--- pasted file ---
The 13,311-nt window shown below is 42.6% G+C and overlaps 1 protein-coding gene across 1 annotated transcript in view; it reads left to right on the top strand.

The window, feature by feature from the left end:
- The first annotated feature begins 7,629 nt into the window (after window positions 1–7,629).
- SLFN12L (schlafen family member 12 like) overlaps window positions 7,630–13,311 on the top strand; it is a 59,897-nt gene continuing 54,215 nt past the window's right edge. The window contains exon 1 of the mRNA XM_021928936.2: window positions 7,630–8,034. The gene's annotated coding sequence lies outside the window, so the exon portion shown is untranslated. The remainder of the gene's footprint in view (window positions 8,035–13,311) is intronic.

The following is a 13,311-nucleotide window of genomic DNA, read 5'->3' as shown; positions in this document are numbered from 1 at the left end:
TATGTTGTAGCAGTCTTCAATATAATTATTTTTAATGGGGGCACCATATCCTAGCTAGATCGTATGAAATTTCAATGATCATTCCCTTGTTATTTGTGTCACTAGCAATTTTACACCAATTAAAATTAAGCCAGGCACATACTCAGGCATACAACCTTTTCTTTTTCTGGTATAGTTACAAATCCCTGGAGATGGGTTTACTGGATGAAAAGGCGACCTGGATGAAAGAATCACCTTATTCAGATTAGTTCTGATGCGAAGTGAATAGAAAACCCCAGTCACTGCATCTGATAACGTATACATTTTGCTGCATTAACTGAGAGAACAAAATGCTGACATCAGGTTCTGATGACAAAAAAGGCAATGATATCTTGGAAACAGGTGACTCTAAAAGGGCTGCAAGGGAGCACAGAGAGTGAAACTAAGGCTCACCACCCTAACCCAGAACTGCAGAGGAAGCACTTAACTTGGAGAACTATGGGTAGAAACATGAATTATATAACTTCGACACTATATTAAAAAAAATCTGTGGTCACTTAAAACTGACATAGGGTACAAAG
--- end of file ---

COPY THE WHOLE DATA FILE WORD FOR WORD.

The 13,311-nt window shown below is 42.6% G+C and overlaps 1 protein-coding gene across 1 annotated transcript in view; it reads left to right on the top strand.

The window, feature by feature from the left end:
- The first annotated feature begins 7,629 nt into the window (after window positions 1–7,629).
- SLFN12L (schlafen family member 12 like) overlaps window positions 7,630–13,311 on the top strand; it is a 59,897-nt gene continuing 54,215 nt past the window's right edge. The window contains exon 1 of the mRNA XM_021928936.2: window positions 7,630–8,034. The gene's annotated coding sequence lies outside the window, so the exon portion shown is untranslated. The remainder of the gene's footprint in view (window positions 8,035–13,311) is intronic.

The following is a 13,311-nucleotide window of genomic DNA, read 5'->3' as shown; positions in this document are numbered from 1 at the left end:
TATGTTGTAGCAGTCTTCAATATAATTATTTTTAATGGGGGCACCATATCCTAGCTAGATCGTATGAAATTTCAATGATCATTCCCTTGTTATTTGTGTCACTAGCAATTTTACACCAATTAAAATTAAGCCAGGCACATACTCAGGCATACAACCTTTTCTTTTTCTGGTATAGTTACAAATCCCTGGAGATGGGTTTACTGGATGAAAAGGCGACCTGGATGAAAGAATCACCTTATTCAGATTAGTTCTGATGCGAAGTGAATAGAAAACCCCAGTCACTGCATCTGATAACGTATACATTTTGCTGCATTAACTGAGAGAACAAAATGCTGACATCAGGTTCTGATGACAAAAAAGGCAATGATATCTTGGAAACAGGTGACTCTAAAAGGGCTGCAAGGGAGCACAGAGAGTGAAACTAAGGCTCACCACCCTAACCCAGAACTGCAGAGGAAGCACTTAACTTGGAGAACTATGGGTAGAAACATGAATTATATAACTTCGACACTATATTAAAAAAAATCTGTGGTCACTTAAAACTGACATAGGGTACAAAG